Today, her breasts and stomach are deformed. She, too, will likely be unable to breastfeed. But, she says the outpouring of support she has received has been incredible. “People say I’m brave,” she says. “That’s what keeps me going. It’s not easy to speak out about this. But I know I have to.”

At a July press conference, Colombia's Education Minister Gina Parody told reporters that the current problem “does not have to do with the issue of course validation,” but with “integrity and medical ethics.” “Look elsewhere for the root of this problem,” she said.

Even Brazil does not consider the courses equivalent to a graduate degree. According to a spokesperson from Veiga de Almeida university, the course that Sales Puccini -- and dozens of other Colombian surgeons -- took lasted for 2,000 hours over the course of three years. Sales Puccini has publicly admitted that he did not live in Brazil while the course was taking place, but traveled there on weekends.


On July 27, Luciano Chaves, the president of the Brazilian Society of Plastic Surgery held a press conference in Bogotá to denounce the integrity of these certifications as standalone graduate degrees. Chaves told Colombian authorities not to allow these “express courses” to be considered “residencies,” and said “every new surgery is a risk.”

Colombian lawmakers are now preparing to introduce legislation that would provide comprehensive regulation of the industry through the health and education ministries. Certification for training received abroad will be just one part of that new legislation. Senator Jorge Iván Ospina, who is sponsoring the bill, recently told the press the new measure will aim to “reduce deaths and complications from surgeries done by surgeons that haven’t been properly trained.”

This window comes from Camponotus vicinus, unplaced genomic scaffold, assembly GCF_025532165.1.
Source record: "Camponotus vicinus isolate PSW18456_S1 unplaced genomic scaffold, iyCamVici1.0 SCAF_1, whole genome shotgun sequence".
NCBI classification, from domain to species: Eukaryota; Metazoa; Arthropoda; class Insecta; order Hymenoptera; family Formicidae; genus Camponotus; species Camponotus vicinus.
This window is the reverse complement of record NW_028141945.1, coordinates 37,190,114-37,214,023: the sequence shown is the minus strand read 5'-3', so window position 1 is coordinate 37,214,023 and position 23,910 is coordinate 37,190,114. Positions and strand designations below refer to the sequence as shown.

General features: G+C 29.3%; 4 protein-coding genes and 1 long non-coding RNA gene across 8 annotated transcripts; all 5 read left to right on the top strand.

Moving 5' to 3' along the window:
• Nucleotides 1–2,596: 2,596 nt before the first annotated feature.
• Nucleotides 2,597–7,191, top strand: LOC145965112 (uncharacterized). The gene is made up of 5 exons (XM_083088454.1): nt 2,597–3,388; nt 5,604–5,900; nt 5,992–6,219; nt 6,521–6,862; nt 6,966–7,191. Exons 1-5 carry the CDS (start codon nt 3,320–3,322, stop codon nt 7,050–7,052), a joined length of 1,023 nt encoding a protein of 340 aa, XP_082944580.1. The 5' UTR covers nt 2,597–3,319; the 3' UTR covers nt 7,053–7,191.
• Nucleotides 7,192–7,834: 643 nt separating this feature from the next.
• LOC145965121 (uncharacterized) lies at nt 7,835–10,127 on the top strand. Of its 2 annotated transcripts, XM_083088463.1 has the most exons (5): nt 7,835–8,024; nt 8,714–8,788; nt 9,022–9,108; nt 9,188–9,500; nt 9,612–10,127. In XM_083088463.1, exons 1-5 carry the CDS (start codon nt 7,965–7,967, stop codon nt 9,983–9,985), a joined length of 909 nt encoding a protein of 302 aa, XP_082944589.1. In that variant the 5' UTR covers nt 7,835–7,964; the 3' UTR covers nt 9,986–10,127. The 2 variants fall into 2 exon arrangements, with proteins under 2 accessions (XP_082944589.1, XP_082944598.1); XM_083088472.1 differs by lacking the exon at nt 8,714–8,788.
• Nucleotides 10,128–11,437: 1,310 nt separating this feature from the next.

The law would, among other measures, require that procedures are only completed by surgeons with a degree in plastic or cosmetic surgery; set high standards for training, including a set number of required in-person hours; ensure materials used in surgeries are registered and approved; and require patients to have insurance.

“I think this is finally the moment for reform,” the SCCP’s Barbosa says. “We’ve spent a lot of years pushing for this, but there’s never been so much outrage. Finally there’s political will and a lot of people working together.”

Meanwhile, Beltran has become a national leader and spokeswoman on the topic. She launched the hashtag #CirugíaSeguraYa (Safe Surgery Now) to draw attention to the issue on social media. She’s had a seat at the table of talks about the proposed law, and she’s been interviewed on countless news programs.

After her image appeared on the cover of El Espectador, Beltran wrote a simple phrase on a piece of paper: “Adversity must be converted into a search for justice.” She pasted it on her mirror to be able to look at it everyday.

“I refuse to hate my body,” she says. “I’m not going to rest until we have a law. I will not be just another statistic.”